A. I think it helps shape my reporting. I only write stories that have a “Why it matters.”

Axios’ philosophy is that if we can’t answer “why it matters,” we’re wasting a reader’s time. These labels, which we call “Axioms,” are used to guide a reader through the news, which is written in our “Smart Brevity” format. The point is to give the reader the information they need while making it easy to digest.

Q. How do editing and headline writing work at Axios?

A. Our headlines need to be short and interesting without delivering false promises to a reader about what the story says. Reporters write initial headlines for their stories, which we often crowdsource when we’re stuck, and editors will occasionally change them before publishing to the site.

As far as editing goes, my editor is in charge of both content and copy when I file stories. A couple of unique things about Axios are that our stories are very short and written in a distinct style, which adds another layer to editing. I’ve had the privilege of being with Axios since the beginning (I’m employee #14!) so helped develop the style, but it’s turned out to be fairly intuitive and not hard to teach new hires.

Q. You are a 2014 graduate of the journalism school at UNC-Chapel Hill. What skills that you learned there do you use today, and what new ones have you picked up?

A. I could go on and on about this one! The media landscape is changing, and it’s going to continue to do so. But there are certain invaluable lessons the j-school teaches that are always going to be relevant.

Ethics, for example, is now more relevant than it ever has been; we have to hold ourselves to a higher standard in order to earn readers’ trust in this hyper-polarized time. Hard work and persistence are always going to be crucial. The ability to think through not just both sides, but all sides of an issue and then present those arguments in your own words or images or graphics is always going to be important.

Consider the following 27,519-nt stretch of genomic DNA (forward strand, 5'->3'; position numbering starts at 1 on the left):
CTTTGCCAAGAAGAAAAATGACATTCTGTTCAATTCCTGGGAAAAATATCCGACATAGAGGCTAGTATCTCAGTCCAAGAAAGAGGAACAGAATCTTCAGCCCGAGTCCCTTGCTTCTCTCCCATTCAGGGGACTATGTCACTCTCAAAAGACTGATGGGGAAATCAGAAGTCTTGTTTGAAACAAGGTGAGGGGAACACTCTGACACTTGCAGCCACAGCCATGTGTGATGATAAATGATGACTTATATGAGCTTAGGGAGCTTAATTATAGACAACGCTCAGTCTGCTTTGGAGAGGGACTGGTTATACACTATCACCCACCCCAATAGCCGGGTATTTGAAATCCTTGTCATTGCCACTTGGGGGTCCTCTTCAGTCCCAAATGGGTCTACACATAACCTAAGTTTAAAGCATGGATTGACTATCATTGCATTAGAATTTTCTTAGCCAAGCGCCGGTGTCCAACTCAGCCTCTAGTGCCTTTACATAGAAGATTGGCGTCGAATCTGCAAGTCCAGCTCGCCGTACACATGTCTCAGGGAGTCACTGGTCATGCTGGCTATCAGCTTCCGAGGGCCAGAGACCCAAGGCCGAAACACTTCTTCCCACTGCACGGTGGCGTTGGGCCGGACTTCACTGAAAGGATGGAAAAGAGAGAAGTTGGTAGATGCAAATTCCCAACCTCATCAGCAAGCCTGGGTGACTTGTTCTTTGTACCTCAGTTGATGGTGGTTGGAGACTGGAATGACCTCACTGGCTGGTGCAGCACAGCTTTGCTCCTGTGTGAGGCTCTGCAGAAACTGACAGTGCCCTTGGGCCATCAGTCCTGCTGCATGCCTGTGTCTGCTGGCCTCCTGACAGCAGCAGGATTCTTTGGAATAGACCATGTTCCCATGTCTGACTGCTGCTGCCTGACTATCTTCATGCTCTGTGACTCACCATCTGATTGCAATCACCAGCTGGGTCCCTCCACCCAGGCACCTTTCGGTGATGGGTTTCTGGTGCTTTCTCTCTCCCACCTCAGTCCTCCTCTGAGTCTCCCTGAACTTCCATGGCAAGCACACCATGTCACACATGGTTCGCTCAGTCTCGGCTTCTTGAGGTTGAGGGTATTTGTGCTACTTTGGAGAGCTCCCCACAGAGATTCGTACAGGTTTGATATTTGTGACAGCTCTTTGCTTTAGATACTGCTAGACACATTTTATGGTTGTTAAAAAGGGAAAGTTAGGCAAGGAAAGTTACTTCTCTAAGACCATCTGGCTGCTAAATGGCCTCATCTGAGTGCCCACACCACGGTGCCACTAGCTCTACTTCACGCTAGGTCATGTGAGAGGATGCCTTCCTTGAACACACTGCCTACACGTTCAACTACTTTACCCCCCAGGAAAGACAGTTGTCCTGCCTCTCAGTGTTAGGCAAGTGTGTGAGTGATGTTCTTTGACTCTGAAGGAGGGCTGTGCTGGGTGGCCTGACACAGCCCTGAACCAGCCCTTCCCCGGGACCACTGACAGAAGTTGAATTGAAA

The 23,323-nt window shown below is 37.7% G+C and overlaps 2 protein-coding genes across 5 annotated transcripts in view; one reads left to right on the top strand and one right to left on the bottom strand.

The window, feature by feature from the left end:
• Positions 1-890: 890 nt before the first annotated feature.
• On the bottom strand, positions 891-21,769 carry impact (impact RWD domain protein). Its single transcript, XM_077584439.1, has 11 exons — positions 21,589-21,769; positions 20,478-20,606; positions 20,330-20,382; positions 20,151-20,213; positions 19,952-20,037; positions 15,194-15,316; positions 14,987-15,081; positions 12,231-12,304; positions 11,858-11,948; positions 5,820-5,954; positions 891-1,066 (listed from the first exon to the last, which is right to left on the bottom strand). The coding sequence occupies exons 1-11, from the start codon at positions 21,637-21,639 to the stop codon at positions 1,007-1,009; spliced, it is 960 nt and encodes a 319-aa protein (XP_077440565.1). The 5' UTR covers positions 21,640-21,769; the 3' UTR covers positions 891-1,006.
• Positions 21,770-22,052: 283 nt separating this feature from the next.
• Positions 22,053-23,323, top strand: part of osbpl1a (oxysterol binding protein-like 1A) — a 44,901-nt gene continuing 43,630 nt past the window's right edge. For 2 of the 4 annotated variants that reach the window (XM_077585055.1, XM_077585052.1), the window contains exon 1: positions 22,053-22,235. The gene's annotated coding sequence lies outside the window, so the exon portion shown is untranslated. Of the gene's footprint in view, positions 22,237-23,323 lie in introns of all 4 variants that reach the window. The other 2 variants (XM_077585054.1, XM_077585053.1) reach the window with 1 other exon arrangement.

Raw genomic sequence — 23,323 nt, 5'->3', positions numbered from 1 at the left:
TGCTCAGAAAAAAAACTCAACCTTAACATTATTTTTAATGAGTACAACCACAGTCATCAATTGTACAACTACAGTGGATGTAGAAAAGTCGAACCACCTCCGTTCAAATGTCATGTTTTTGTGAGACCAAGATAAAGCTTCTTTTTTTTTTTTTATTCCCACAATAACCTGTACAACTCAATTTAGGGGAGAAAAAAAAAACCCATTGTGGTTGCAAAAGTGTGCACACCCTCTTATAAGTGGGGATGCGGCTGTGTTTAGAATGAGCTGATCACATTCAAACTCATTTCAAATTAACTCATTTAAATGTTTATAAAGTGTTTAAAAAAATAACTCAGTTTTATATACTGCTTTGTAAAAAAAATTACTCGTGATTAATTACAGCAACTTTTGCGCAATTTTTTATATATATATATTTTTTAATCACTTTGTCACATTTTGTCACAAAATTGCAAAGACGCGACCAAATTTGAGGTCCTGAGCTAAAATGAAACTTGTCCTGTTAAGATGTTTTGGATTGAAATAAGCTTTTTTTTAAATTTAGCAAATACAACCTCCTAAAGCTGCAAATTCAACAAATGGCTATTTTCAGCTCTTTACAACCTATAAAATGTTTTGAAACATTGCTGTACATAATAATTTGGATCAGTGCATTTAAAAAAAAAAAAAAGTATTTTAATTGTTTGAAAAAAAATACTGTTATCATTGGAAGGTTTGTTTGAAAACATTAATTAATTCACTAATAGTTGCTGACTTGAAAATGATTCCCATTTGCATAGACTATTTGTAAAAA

The j-school teaches some very practical skills, like AP style and basic reporting, and it also gives students the opportunity to get relevant experience. A lot of the required classes are very hands-on, like reporting, video editing and “special project” classes. These classes gave me clips I showed or talked about to future employers, including the Los Angeles Times for an internship and Axios.

In terms of what I’ve picked up, I work for a company that is trying to present news in an entirely new way – which means I’ve also reworked a lot of the skills I was taught in j-school. I don’t write using the inverted pyramid, for example, and I often write using first person and bullet points.

I loved many classes I took at UNC, but one I often think about is my community journalism class I took with Jock Lauterer. I obviously do not work for a local news source, but something I love about my job is that Washington is very much like a little community. This is both very fun and also keeps me accountable; my reputation and sourcing depend on my ability to be both good and fair.

Follow Caitlin Owens on Twitter, and read her stories at Axios.